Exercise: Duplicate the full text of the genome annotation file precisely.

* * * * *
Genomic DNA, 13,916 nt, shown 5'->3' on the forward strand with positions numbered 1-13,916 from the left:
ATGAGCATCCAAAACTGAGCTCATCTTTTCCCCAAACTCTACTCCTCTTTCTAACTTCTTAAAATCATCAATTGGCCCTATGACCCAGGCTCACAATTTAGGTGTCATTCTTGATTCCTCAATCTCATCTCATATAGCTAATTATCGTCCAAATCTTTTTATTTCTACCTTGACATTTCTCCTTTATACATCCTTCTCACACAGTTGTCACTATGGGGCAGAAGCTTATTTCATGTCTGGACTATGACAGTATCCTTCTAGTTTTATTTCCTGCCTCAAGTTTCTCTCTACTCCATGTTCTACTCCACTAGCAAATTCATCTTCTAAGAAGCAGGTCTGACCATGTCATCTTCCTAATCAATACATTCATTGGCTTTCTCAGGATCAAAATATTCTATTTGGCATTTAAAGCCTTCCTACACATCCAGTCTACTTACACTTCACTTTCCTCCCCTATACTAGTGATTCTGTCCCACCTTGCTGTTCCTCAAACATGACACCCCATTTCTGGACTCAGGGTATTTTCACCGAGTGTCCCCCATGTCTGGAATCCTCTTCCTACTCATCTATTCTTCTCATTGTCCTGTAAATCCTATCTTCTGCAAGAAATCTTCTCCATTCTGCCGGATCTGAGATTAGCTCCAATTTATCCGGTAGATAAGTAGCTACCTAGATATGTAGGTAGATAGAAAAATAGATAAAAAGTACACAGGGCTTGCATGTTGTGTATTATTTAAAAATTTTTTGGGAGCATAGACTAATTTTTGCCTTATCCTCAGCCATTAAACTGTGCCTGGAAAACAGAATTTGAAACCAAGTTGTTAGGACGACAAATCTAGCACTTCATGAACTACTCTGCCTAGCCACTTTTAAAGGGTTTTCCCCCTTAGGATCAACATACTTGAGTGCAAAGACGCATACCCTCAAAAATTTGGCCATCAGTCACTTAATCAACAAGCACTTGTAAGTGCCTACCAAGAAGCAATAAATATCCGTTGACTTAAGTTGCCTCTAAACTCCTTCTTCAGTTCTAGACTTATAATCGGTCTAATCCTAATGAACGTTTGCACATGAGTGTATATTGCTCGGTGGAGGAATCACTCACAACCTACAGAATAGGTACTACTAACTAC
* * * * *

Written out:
Genomic DNA, 13,916 nt, shown 5'->3' on the forward strand with positions numbered 1-13,916 from the left:
ATGAGCATCCAAAACTGAGCTCATCTTTTCCCCAAACTCTACTCCTCTTTCTAACTTCTTAAAATCATCAATTGGCCCTATGACCCAGGCTCACAATTTAGGTGTCATTCTTGATTCCTCAATCTCATCTCATATAGCTAATTATCGTCCAAATCTTTTTATTTCTACCTTGACATTTCTCCTTTATACATCCTTCTCACACAGTTGTCACTATGGGGCAGAAGCTTATTTCATGTCTGGACTATGACAGTATCCTTCTAGTTTTATTTCCTGCCTCAAGTTTCTCTCTACTCCATGTTCTACTCCACTAGCAAATTCATCTTCTAAGAAGCAGGTCTGACCATGTCATCTTCCTAATCAATACATTCATTGGCTTTCTCAGGATCAAAATATTCTATTTGGCATTTAAAGCCTTCCTACACATCCAGTCTACTTACACTTCACTTTCCTCCCCTATACTAGTGATTCTGTCCCACCTTGCTGTTCCTCAAACATGACACCCCATTTCTGGACTCAGGGTATTTTCACCGAGTGTCCCCCATGTCTGGAATCCTCTTCCTACTCATCTATTCTTCTCATTGTCCTGTAAATCCTATCTTCTGCAAGAAATCTTCTCCATTCTGCCGGATCTGAGATTAGCTCCAATTTATCCGGTAGATAAGTAGCTACCTAGATATGTAGGTAGATAGAAAAATAGATAAAAAGTACACAGGGCTTGCATGTTGTGTATTATTTAAAAATTTTTTGGGAGCATAGACTAATTTTTGCCTTATCCTCAGCCATTAAACTGTGCCTGGAAAACAGAATTTGAAACCAAGTTGTTAGGACGACAAATCTAGCACTTCATGAACTACTCTGCCTAGCCACTTTTAAAGGGTTTTCCCCCTTAGGATCAACATACTTGAGTGCAAAGACGCATACCCTCAAAAATTTGGCCATCAGTCACTTAATCAACAAGCACTTGTAAGTGCCTACCAAGAAGCAATAAATATCCGTTGACTTAAGTTGCCTCTAAACTCCTTCTTCAGTTCTAGACTTATAATCGGTCTAATCCTAATGAACGTTTGCACATGAGTGTATATTGCTCGGTGGAGGAATCACTCACAACCTACAGAATAGGTACTACTAACTAC